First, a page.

The students contend that they were assigned manual labor for low wages in the candy warehouse and that they haven't had the time or money to learn about American culture - the main reason they participated in the program, which costs each student several thousand dollars.
Two outsourcing companies, Exel North American Logistics Inc. and SHS Onsite Solutions, run and staff the Hershey warehouse in Palmyra, Lebanon County. A nonprofit group, Council for Educational Travel, or CETUSA, sponsors the 375 foreign students who appear to be a large part of the warehouse's seasonal workforce.
Meanwhile, the labor group that helped organize the student protests, the National Guestworker Alliance of New Orleans, says it has e-mails from foreign students who worked at the Hershey warehouse in the past.
According to a complaint that the National Guestworker Alliance filed Aug. 17 with the U.S. State Department, the J-1-visa program is not used only for summer work.
"CETUSA," the complaint stated, "advertises their Summer Work Travel program as a way for employers to source workers year-round, in seasonal rotations that match school vacations in different parts of the world." The State Department oversees the visa program.
Rick Anaya, chief executive officer of CETUSA, said that his organization had brought foreign students to Pennsylvania for about 10 years and that it did not restrict participation to the summer months. But, he added, the organization does not rotate students into U.S. jobs. "We do not intend to displace American workers," Anaya said. "This is designed to bring university students over to the United States."
An official with Exel said the company would no longer use J-1 foreign students in the warehouse and would recruit employees locally.
As for the federal investigations, the Labor Department confirmed Wednesday that the Occupational Safety and Health Administration and the Wage and Hour Division have opened separate investigations into conditions at the Hershey warehouse. The State Department also is expected to speak with the students.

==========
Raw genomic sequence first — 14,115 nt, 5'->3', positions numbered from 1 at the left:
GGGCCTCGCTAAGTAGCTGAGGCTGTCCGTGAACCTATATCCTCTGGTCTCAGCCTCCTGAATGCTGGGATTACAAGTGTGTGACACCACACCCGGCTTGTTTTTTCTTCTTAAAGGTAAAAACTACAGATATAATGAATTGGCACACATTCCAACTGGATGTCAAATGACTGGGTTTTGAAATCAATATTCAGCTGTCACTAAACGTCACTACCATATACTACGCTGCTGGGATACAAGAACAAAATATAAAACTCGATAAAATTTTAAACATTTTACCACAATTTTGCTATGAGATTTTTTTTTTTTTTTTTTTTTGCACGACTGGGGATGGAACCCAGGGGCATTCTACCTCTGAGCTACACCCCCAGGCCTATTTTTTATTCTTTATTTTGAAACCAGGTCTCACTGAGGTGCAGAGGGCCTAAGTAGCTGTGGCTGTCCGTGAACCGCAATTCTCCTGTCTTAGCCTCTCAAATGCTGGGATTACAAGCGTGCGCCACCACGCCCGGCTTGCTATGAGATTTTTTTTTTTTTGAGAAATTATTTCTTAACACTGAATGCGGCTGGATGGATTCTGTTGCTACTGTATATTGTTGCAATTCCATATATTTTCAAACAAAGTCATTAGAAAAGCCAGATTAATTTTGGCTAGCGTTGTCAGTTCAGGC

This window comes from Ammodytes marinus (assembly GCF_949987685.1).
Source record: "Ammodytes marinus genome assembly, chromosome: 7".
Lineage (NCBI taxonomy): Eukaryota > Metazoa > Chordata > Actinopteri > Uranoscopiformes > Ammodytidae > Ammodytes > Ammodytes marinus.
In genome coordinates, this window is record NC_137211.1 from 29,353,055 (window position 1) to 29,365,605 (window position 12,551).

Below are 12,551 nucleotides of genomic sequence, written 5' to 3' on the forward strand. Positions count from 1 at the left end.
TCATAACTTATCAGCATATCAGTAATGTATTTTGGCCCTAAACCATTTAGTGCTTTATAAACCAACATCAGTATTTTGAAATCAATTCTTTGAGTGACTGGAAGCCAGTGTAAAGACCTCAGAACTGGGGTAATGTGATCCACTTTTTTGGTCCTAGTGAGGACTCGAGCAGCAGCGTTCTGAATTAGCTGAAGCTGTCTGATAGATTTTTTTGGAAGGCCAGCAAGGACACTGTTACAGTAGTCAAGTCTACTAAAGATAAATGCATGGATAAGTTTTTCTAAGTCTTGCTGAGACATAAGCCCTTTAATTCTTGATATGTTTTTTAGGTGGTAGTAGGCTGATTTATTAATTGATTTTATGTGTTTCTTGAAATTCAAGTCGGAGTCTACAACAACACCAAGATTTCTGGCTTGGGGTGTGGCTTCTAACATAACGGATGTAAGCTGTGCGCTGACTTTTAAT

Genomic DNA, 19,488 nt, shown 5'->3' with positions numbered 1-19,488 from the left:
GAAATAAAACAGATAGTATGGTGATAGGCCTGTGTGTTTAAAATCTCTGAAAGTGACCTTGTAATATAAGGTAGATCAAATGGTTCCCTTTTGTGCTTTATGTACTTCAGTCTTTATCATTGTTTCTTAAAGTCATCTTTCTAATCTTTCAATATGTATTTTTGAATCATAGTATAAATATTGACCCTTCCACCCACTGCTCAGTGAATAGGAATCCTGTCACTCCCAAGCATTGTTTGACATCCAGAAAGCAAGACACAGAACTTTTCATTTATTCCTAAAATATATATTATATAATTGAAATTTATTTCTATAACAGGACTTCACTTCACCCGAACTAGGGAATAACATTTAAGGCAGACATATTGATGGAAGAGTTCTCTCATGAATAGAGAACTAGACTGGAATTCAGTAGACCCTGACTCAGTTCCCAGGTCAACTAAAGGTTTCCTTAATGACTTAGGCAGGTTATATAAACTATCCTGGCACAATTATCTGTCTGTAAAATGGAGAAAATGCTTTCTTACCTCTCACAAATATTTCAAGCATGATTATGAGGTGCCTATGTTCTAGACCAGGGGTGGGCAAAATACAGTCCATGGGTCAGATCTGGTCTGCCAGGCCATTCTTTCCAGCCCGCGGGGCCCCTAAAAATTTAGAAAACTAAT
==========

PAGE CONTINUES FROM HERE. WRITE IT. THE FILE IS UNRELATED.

One foreign-student worker, Harika Ozer, a 19-year-old Turkish woman, said she spoke with OSHA investigators. Some students would like their money back, she said. "What we have here is work, sleep, eat. They did not offer us any cultural things."
The controversy would seem to be a sensitive one for the Hershey Co., which is controlled by a charity that finances the nation's richest residential school for impoverished children, the 1,800-student Milton Hershey School.
The $7.5 billion Hershey charity is the legacy of Milton and Catherine Hershey, and its largest single asset is the controlling interest in the candy company.
Former Gov. Tom Ridge is a member of the candy company board, earning about $200,000 a year in directors' fees. Former Attorney General LeRoy S. Zimmerman was a director on the candy company's board before stepping down earlier this year. Zimmerman, one of the state's most powerful Republicans, remains chairman of the Hershey charity that controls the candy company.
"Hershey cares deeply about all of its employees and those of its vendors," Hershey spokesman Kirk Saville said in a statement Wednesday. "We were disappointed to learn that some of the students were dissatisfied with the cultural-immersion element of the program.
"Hershey is partnering with the students' employers to address this in a manner consistent with Hershey's values. The Hershey Co. has requested that Exel, SHS, and CETUSA provide one week of paid leave for students to immerse themselves in U.S. culture."
Contact staff writer Bob Fernandez at 215-854-5897 or firstname.lastname@example.org.